A heart transplant is a race against time. Doctors look to the waiting list for the next qualified candidate who is a good match to the newly donated heart, which typically comes from an accident victim. The patient must get to the operating room quickly, as a newly donated heart stays fresh for only about four to six hours.
During a heart transplant, a mechanical pump keeps blood flowing through the body while surgeons remove the diseased heart — and in Cheney’s case, the previously implanted LVAD — and connect the new one.
Patients must take immune-suppressing medication for life, to keep their body’s immune system from attacking the new, foreign organ. They typically stay in the hospital for a week or two, and require intensive cardiac rehabilitation.
Associated Press writers Nancy Benac and Will Lester and AP Medical Writer Lauran Neergaard contributed to this report.
Cheney’s history of heart problems
1978: Cheney’s first heart attack, at age 37.
1984: Second heart attack.
1988: After a third heart attack, Cheney has quadruple bypass surgery in August to clear clogged arteries.
November 2000: Cheney has what doctors called a “very slight” heart attack, his fourth. He has an angioplasty to open a clogged artery. After this heart attack, Cheney begins a daily 30-minute regimen on the treadmill and eating healthier. He takes medication to lower his cholesterol. He quit smoking in 1978.
March 2001: Just over 100 days later, Cheney feels chest pains and has another angioplasty to reopen the same artery.
June 2001: Cheney returns to the hospital and has a special pacemaker, an implantable cardioverter defibrillator, or ICD, inserted into his chest. During his 2004 annual checkup, doctors say the device never has activated automatically to regulate, which they say means the heart is functioning normally.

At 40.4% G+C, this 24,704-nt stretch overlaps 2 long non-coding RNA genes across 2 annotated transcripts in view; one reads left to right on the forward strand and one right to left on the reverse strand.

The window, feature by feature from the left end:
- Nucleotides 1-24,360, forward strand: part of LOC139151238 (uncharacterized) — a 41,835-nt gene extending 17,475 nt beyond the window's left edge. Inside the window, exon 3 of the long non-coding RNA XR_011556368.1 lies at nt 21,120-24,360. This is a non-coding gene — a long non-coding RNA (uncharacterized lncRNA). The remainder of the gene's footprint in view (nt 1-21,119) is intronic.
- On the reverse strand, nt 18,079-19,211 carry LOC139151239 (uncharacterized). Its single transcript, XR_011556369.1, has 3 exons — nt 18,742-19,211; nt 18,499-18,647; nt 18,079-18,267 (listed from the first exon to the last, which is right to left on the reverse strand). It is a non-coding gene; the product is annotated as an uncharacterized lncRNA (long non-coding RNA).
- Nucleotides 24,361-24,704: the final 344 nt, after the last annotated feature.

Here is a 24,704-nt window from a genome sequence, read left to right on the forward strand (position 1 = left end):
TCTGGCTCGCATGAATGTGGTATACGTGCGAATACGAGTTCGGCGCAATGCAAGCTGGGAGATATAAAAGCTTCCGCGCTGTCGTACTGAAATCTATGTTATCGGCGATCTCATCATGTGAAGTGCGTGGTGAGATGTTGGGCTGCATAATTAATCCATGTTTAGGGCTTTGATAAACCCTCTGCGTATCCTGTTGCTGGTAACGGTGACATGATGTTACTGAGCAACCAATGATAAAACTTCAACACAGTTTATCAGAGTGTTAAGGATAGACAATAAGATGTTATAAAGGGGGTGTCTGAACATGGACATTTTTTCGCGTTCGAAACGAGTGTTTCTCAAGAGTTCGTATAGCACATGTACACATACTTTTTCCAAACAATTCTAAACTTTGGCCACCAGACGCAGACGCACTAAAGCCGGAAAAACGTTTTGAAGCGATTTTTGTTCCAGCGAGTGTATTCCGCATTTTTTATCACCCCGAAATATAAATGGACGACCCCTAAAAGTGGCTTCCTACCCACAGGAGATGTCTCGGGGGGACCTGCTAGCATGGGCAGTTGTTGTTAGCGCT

November 2004: Cheney enters the hospital after complaining of shortness of breath. He leaves after three hours. An aide says tests find no abnormalities.
September 2005: Cheney has surgery to repair an arterial aneurysm on the back of each knee.
—January 2006: Cheney experiences shortness of breath and goes to the hospital. The problem is attributed to fluid retention as a result of medication he was taking for a foot ailment. He is placed on a diuretic and released.
July 2006: His annual physical shows the pacemaker is working properly and his overall heart condition. A stress test on a treadmill is scheduled for the fall.
June 2007: His annual physical reveals no new blockages in his heart, but doctors say he needs a new battery for a special pacemaker he has in his chest.
November 2007: Doctors administered an electrical shock to Cheney’s heart and restored it to a normal rhythm during a 2 1/2 hour hospital visit. Cheney was discovered to have an irregular heartbeat when he was seen by doctors at the White House for a lingering cough from a cold. He remained at work throughout the day before going to the hospital. The irregular heartbeat was determined to be atrial fibrillation, an abnormal rhythm involving the upper chambers of the heart.
July 12, 2008: Doctors reported that Cheney’s heartbeat was normal for a 67-year-old man with a history of heart problems. At his annual checkup, he also had an electrocardiogram, a test that detects and records the electrical activity of the heart, and imaging of the stents placed in the arteries behind his knees in 2005. Doctors found that Cheney had not experienced any recurrence of atrial fibrillation and the special pacemaker had neither detected nor treated any arrhythmia, a problem with the heartbeat’s speed or rhythm.
July 28, 2007: He has surgery to replace an implanted device that monitors his heartbeat. Doctors replaced the defibrillator, a sealed unit that includes a battery. They did not replace the wiring attached to the defibrillator. The wires thread through Cheney’s heart and replacing them would have required a much more extensive operation.
February 2010, Cheney suffers his fifth heart attack.
July 2010, Cheney underwent surgery to install a small pump to help his heart work, as he entered a new phase of what he called “increasing congestive heart failure.”
March 2012, Cheney has a heart transplant and is recovering at a Virginia hospital. He had been waiting for a transplant for more than 20 months.